The leaders of three Central European countries, Hungarian Prime Minister Viktor Orbán, Serbian President Aleksandar Vučić and Slovenian Prime Minister Janez Janša will hold a video conference on July 8, entitled “Europe Uncensored,” Katalin Novák, vice president of Hungary’s ruling conservative party Fidesz told news radio InfoRádió.
“These are national leaders elected with sizeable majorities in their respective countries. The goal is to hear directly from them, not distorted by translation, what they think about Europe,” Novák said. The English-language video conference will be streamed on Viktor Orbán’s Facebook page.
Novák said that even during the coronavirus pandemic, which prevented finding a resolution to Fidesz’s disagreement with the European People’s Party, some politicians continued to push for the Hungarian party’s expulsion.
“Donald Tusk, the president of the European People’s Party, is doing everything he can against unity. Instead of unity he is interested in a divided EPP and teams up with those who have the same goal,” Novák said.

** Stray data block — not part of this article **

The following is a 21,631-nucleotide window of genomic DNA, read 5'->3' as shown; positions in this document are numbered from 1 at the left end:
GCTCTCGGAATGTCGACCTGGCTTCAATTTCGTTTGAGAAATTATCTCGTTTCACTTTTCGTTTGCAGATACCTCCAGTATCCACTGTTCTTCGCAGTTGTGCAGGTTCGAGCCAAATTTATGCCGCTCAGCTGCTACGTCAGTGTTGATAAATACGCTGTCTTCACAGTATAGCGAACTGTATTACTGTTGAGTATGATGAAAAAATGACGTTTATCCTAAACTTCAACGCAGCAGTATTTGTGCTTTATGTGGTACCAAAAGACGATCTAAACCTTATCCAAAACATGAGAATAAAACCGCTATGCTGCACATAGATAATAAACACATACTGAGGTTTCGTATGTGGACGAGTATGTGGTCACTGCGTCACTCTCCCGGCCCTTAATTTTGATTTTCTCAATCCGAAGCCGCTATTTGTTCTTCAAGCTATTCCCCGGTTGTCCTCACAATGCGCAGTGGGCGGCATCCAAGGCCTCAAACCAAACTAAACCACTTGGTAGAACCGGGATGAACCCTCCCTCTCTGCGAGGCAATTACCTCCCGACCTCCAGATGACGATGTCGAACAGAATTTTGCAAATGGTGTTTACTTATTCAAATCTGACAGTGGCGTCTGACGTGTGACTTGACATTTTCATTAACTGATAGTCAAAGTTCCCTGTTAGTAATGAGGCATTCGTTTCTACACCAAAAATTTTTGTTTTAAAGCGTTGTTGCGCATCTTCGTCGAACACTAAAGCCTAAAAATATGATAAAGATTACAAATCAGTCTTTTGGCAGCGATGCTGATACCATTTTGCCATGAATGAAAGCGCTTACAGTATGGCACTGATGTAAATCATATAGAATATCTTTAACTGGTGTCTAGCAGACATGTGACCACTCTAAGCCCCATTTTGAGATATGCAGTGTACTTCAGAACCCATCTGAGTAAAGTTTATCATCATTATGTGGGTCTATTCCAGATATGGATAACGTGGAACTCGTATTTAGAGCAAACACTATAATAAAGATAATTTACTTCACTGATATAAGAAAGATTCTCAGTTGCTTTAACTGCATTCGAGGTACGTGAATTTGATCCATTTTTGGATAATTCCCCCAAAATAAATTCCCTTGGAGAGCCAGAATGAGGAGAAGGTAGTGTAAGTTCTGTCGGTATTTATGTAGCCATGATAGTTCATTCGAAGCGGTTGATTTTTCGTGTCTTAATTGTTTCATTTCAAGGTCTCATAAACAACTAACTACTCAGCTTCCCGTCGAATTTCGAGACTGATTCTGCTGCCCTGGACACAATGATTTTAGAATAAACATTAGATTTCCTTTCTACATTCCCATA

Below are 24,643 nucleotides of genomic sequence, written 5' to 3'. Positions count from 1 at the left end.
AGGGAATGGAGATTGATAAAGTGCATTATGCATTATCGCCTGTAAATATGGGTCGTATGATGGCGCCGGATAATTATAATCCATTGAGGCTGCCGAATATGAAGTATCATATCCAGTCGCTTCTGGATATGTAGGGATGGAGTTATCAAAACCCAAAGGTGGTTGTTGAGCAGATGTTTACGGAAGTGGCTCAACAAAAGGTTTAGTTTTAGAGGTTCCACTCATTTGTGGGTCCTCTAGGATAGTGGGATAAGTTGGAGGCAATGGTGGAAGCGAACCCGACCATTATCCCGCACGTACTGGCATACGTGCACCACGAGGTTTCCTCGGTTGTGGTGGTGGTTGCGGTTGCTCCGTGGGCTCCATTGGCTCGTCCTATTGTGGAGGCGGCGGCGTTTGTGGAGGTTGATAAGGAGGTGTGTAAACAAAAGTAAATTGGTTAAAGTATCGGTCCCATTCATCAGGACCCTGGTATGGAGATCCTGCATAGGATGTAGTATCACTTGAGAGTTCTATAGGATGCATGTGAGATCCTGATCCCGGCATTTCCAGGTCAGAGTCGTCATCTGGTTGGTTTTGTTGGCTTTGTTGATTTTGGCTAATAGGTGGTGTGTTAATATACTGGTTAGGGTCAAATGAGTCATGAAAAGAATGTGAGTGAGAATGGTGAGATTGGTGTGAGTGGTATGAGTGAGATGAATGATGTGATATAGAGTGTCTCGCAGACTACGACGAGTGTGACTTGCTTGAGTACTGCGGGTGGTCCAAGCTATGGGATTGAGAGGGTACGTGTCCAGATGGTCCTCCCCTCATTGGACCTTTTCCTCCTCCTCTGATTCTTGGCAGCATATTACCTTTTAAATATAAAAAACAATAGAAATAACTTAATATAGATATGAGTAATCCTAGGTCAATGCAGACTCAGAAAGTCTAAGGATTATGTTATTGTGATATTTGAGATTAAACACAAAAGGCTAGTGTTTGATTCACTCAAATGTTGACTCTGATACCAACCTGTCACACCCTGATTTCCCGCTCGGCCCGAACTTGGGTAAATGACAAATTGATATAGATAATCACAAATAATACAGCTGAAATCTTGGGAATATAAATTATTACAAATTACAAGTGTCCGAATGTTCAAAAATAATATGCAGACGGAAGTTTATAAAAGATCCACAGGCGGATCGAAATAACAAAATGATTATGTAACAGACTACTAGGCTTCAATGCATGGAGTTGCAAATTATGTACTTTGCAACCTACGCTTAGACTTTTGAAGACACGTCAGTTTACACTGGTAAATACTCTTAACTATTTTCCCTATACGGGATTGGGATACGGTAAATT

In a recent radio interview, Orbán spoke about the emergence of a “liberal imperialism” in Europe.
“I am going to use a strong expression. There is a liberal imperialism in Western Europe, with the participation of the American Democrats [and] the American left, which is attempting to force its world vision, choice of values and concepts — including its views on families, its views on migration, on work or more particularly its views on unemployment — on countries that have a different way of thinking about family, migration, order, and so on,” Orbán said.
When Hungary introduced emergency rule in mid-March to allow the government to swiftly respond to the coronavirus pandemic, Tusk told Der Spiegel in April that prominent Nazi legal scholar Carl Schmitt would be “proud” of Orbán. Tusk suggested that Hungary’s Fidesz party should be expelled from the EPP entirely over Hungary’s coronavirus emergency law.
On June 16, three months after the introduction of the emergency rule and prior to most other European countries that had imposed a state of emergency, the Hungarian Parliament approved in a unanimous vote the government’s proposal to end the emergency rule.
Title image: Hungarian Prime Minister Viktor Orbán (L) and Serbian President Aleksandar Vučić (R) bump elbows on Sunday, March 15 in Belgrade. (source: Viktor Orbán’s Facebook page)